Education

Something's wrong in America's classrooms.

According to new data from the Education Department, black students — from kindergarten through high school — are 3.8 times more likely to be suspended than white students.

Now the really bad news.

This trend begins in preschool, where black children are already 3.6 times more likely to be suspended than white students.

Having Other Teachers' Eyes Means Also Having Their Ideas

Jun 18, 2016

A lot of what's going on today in Marna Wolak's fifth-grade math class is pretty familiar. She's got her students gathered on the rug for a number talk, something she does often, trying to get them thinking about fractions.

But a lot of it is unfamiliar, too. The topic is new — dividing whole numbers by fractions. Also, today there are five more adults in the room, including two other teachers from Sanchez Elementary School here in San Francisco.

The documents released in the lawsuit against Trump University paint an unflattering picture. And as NPR has reported, the political repercussions could be hugely damaging for the Trump campaign.

Rachel Morello

Update, 3:45p.m.: In a joint statement Friday afternoon, County Executive Abele and Commissioner Means expressed their disappointment about MPS' decision regarding the duo's OSPP proposal -- and offered district leaders another chance to join them. 

Twenty years ago, Aimée Eubanks Davis taught in a middle school that served low-income kids in New Orleans.

She didn't define success in terms of test scores. Instead, she focused on the future, wanting her students to graduate from college and find a good job.

Eubanks Davis remembers when some of her earliest students first began that process, sending out resumes and preparing for job interviews.

"Oh, my goodness," she remembers thinking. "This is the moment you want to see: your former students living their dreams."

Jon Strelecki

More than a century ago Milwaukee began to establish a reputation as a world leader in manufacturing. Much of that work has involved the use of metals that form the backbone of many of the products we use today.

At UW-Milwaukee, a team of scientists have been working on ways to create new, stronger and lighter metal composites that give products a competitive advantage over others.

This could be the beginning of the end for the organization that accredited the now bankrupt for-profit Corinthian Colleges.

On Wednesday, the U.S. Department of Education took a step toward shutting down the Accrediting Council for Independent Colleges and Schools by recommending it not be renewed as an accrediting body later this summer. Founded in 1912, ACICS is one of the country's oldest and largest college accreditors.

Sergey Nivens / Fotolia

Smartphones are everywhere in our lives today. It often takes an extraordinary set of circumstances for us not to be connected in multiple ways with the wider world, whether we're checking our email on an airplane or surfing the web before shutting off the light and going to sleep.

You can take a college course on just about anything nowadays. There's a class on Kanye West lyrics. And one about the American vacation.

But some teachers think that crucial basic skills are being overlooked in the process. Things like showing up on time for class, meeting deadlines, dressing appropriately, working well in teams.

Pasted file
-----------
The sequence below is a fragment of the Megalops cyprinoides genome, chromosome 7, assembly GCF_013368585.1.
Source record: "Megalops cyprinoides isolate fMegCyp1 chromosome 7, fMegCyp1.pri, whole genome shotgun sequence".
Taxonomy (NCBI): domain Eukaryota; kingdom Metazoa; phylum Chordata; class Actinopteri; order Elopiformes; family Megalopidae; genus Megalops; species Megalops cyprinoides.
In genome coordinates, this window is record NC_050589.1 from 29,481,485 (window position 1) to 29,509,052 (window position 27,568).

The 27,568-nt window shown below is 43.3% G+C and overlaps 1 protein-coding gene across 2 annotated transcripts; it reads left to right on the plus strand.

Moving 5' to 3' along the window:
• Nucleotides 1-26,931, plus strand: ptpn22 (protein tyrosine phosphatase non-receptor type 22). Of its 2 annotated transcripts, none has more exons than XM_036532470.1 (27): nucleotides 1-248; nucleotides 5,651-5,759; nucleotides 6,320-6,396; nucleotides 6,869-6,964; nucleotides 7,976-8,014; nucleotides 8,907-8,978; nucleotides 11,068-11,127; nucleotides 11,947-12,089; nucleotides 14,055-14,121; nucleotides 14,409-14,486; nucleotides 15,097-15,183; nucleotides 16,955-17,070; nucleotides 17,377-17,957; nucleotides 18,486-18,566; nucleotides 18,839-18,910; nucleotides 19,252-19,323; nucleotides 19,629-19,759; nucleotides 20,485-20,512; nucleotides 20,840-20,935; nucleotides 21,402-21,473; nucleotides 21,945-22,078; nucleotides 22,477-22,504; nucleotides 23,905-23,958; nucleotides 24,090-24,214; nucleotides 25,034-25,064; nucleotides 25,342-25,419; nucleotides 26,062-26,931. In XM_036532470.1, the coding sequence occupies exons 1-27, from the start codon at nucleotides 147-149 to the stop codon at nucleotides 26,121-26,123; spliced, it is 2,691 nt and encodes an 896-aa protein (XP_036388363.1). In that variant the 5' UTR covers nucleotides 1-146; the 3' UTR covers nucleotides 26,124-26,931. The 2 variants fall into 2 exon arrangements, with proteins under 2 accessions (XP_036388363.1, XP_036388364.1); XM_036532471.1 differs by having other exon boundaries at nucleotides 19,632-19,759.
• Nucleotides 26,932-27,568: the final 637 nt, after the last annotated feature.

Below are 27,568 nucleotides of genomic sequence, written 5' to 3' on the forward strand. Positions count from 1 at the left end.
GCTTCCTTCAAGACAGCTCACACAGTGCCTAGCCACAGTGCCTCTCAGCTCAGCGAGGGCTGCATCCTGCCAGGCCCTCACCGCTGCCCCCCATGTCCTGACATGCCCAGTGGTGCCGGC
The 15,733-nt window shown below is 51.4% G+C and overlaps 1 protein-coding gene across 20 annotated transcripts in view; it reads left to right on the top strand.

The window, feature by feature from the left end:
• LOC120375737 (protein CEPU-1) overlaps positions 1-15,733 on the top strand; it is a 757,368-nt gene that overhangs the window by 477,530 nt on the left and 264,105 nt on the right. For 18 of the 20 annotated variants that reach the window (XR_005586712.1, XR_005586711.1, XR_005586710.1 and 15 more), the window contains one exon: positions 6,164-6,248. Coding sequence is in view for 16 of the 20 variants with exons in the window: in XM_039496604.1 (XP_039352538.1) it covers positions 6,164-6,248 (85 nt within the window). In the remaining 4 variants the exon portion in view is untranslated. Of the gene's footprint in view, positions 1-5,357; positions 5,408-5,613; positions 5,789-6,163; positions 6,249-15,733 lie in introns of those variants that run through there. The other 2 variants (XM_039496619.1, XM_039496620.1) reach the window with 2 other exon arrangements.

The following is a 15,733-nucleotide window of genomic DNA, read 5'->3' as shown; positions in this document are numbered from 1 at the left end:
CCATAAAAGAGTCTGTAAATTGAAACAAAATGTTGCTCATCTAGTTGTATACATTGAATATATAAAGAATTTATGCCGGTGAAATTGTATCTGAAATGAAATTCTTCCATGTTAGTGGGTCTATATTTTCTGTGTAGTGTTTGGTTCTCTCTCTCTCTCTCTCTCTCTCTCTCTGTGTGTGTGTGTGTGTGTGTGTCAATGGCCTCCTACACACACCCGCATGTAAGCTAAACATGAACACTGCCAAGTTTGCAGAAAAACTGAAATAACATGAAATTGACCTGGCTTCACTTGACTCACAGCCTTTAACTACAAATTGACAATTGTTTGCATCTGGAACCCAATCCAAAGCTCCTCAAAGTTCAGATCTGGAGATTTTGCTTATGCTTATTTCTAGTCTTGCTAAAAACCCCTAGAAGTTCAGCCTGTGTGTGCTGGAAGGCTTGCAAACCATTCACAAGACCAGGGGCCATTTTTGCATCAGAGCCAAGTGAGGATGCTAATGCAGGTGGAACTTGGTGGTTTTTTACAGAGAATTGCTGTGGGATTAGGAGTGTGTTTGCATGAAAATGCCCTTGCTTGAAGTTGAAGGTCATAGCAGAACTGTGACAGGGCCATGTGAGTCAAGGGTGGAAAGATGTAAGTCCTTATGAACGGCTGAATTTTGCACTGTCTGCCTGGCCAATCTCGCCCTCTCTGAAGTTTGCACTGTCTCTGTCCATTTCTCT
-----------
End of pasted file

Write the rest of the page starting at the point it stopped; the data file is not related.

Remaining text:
Why would she teach preschool when she could make a heck of a lot more money teaching kindergarten? It's a question I've heard over and over again reporting on education. In some places, we pay early childhood teachers less than fast-food workers, less than tree trimmers. As a country, we've acknowledged the importance of early learning and yet, when you look at what we pay those educators, it doesn't add up.

Rachel Morello

The end of the school year usually comes with a few sets of awards.

Valedictorians are honored at most graduations. Athletic teams pick their MVPs.

But in the Milwaukee Public Schools district, school leaders are recognizing a different group of winners this year: the students “most improved” in terms of attendance.

Earlier this school year, we brought you stories about the issue of truancy in Milwaukee’s public schools.

When Caitlin Cheney was living at a campground in Washington state with her mother and younger sister, she would do her homework by the light of the portable toilets, sitting on the concrete.

She maintained nearly straight A's even though she had to hitchhike to school, making it there an average of three days a week. "I really liked doing homework," says Cheney, 22, who is now an undergraduate zoology student at Washington State University. "It kept my mind off reality a little bit."

Copyright 2016 NPR. To see more, visit http://www.npr.org/.

'I Won't Feel Safe On My College Campus'

Jun 11, 2016
Copyright 2016 Youth Radio. To see more, visit Youth Radio.

It's the afternoon lull at Bongo Java East, and five students from KIPP Academy are tripping over each other behind the counter of this hip Nashville coffee joint, trying to show off what they've learned. They're grinding espresso beans. They're packing the grounds. They're steaming milk.

"Let's see how this goes," 10th-grader Ayanna Holder says as she knocks a steel pot of scalding milk on the counter to keep foam from forming. She takes a freshly pulled espresso and begins pouring the latte, aiming for a quintessential leaf design on top.

It doesn't quite go as planned.

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